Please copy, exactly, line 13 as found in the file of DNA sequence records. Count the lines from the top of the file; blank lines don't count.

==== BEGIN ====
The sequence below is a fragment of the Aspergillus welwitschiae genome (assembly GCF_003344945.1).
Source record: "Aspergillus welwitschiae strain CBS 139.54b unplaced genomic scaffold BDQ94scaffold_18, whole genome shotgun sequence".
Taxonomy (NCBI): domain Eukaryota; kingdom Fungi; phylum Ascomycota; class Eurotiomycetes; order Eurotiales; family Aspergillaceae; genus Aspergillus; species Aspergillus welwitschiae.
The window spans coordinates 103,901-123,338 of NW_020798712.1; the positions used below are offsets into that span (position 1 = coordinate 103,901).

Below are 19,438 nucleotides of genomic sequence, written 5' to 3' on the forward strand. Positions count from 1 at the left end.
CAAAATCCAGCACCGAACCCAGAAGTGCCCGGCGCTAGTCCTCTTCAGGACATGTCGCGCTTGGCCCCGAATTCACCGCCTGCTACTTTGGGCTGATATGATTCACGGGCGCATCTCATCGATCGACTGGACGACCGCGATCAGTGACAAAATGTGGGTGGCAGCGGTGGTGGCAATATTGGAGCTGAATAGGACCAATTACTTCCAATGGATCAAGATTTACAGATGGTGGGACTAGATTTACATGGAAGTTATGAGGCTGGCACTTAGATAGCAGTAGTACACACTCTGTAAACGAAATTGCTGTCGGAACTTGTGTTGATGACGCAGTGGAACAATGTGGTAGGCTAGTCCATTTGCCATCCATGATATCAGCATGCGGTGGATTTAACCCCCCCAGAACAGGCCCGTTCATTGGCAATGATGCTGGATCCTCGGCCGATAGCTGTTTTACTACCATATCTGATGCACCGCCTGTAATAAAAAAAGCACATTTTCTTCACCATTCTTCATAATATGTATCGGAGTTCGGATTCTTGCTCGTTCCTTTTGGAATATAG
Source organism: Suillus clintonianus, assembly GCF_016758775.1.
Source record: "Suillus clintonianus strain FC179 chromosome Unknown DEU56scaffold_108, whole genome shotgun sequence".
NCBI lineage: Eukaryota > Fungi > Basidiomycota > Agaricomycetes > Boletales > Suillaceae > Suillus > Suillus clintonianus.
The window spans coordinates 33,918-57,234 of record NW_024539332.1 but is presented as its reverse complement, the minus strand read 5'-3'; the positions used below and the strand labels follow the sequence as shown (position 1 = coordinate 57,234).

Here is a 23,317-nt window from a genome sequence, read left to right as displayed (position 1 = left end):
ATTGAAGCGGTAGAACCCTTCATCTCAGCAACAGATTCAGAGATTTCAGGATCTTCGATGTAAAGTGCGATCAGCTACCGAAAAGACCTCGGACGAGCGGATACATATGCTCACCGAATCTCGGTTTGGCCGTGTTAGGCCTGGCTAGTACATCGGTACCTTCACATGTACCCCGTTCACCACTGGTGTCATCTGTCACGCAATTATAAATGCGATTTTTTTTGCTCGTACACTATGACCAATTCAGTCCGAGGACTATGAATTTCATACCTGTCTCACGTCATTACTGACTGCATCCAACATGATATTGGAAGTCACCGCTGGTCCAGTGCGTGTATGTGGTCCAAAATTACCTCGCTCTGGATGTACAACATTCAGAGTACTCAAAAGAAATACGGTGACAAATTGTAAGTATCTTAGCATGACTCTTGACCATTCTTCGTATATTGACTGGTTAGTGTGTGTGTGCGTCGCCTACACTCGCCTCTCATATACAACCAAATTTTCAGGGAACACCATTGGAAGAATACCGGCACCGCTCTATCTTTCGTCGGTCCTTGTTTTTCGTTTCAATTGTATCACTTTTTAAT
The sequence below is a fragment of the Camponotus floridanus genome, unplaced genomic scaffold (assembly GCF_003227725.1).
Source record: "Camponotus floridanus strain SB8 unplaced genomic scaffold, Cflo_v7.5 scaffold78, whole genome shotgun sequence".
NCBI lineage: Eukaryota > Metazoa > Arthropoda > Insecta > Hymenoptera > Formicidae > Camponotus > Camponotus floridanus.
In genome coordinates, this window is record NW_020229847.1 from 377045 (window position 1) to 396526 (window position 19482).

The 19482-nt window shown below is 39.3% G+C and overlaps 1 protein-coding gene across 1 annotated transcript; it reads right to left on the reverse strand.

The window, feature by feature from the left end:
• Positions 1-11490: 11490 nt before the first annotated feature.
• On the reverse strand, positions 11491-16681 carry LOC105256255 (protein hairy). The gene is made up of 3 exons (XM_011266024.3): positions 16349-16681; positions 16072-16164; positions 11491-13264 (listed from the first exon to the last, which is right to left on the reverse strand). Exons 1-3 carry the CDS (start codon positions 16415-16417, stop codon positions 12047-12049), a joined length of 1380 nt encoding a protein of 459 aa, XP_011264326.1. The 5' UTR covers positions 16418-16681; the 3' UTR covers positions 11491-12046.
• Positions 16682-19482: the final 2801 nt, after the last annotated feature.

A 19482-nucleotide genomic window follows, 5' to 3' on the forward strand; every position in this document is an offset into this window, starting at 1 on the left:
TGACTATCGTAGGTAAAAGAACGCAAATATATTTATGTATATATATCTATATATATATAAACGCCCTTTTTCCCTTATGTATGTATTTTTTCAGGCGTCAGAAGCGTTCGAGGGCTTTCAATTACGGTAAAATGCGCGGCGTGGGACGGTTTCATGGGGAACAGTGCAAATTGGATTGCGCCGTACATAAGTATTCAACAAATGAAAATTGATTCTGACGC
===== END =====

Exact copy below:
The sequence below is a fragment of the Camponotus floridanus genome, unplaced genomic scaffold (assembly GCF_003227725.1).